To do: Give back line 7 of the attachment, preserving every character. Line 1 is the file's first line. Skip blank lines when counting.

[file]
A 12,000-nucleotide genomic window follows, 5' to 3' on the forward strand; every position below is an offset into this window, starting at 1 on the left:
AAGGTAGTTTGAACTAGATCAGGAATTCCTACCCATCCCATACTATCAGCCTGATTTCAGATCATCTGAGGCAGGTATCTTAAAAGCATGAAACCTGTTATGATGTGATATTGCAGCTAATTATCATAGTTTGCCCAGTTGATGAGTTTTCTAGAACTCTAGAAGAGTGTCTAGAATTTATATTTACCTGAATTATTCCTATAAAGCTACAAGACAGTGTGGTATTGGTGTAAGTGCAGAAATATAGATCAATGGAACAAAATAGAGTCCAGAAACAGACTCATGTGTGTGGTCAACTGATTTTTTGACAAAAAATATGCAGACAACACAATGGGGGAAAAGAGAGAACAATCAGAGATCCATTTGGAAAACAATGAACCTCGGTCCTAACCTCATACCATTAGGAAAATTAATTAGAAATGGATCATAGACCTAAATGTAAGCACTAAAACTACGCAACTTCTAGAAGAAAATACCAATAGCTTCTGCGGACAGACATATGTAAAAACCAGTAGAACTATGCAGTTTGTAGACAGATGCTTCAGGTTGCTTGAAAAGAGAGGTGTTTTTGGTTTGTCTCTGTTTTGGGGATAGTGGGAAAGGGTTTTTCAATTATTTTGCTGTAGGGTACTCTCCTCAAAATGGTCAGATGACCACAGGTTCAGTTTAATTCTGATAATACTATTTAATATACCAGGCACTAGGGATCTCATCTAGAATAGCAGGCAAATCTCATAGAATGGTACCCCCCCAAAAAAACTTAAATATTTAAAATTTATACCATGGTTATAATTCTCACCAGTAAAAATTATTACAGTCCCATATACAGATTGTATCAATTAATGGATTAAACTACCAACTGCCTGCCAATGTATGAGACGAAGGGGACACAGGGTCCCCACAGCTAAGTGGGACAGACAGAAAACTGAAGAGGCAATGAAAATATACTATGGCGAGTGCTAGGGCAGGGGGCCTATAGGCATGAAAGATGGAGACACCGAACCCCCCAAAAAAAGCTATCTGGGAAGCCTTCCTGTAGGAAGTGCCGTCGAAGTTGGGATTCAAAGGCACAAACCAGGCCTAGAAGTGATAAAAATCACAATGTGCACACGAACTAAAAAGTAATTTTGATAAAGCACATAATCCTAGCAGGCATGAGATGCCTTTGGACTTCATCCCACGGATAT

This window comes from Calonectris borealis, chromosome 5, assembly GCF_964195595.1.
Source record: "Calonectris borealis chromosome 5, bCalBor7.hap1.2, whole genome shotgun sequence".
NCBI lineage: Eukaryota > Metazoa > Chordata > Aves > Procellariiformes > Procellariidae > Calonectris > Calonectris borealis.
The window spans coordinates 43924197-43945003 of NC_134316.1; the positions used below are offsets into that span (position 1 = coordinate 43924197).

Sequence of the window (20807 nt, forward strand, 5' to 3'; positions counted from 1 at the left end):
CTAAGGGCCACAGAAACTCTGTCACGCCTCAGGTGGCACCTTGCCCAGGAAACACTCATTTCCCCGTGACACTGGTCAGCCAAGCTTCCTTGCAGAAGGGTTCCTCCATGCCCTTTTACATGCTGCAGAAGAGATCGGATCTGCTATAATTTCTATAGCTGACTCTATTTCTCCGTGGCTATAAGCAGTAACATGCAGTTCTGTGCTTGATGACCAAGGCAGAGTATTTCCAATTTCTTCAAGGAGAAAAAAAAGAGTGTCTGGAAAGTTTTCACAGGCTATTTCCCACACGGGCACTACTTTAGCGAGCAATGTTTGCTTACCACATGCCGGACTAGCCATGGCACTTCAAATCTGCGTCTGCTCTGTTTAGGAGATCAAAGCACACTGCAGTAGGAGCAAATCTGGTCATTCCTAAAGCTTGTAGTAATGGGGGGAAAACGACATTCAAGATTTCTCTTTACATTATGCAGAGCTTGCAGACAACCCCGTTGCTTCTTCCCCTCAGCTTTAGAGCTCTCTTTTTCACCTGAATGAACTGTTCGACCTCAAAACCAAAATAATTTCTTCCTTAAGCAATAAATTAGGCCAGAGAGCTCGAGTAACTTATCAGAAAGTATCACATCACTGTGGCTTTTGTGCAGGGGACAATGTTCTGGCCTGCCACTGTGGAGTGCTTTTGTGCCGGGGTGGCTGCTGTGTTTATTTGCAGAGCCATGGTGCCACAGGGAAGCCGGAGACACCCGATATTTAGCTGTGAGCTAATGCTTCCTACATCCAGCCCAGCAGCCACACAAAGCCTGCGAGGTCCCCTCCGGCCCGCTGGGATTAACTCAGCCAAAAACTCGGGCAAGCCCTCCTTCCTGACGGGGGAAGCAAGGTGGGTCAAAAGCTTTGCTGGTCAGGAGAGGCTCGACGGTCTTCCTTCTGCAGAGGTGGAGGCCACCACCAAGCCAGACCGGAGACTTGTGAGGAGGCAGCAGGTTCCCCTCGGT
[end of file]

Sequence of the window (20807 nt, forward strand, 5' to 3'; positions counted from 1 at the left end):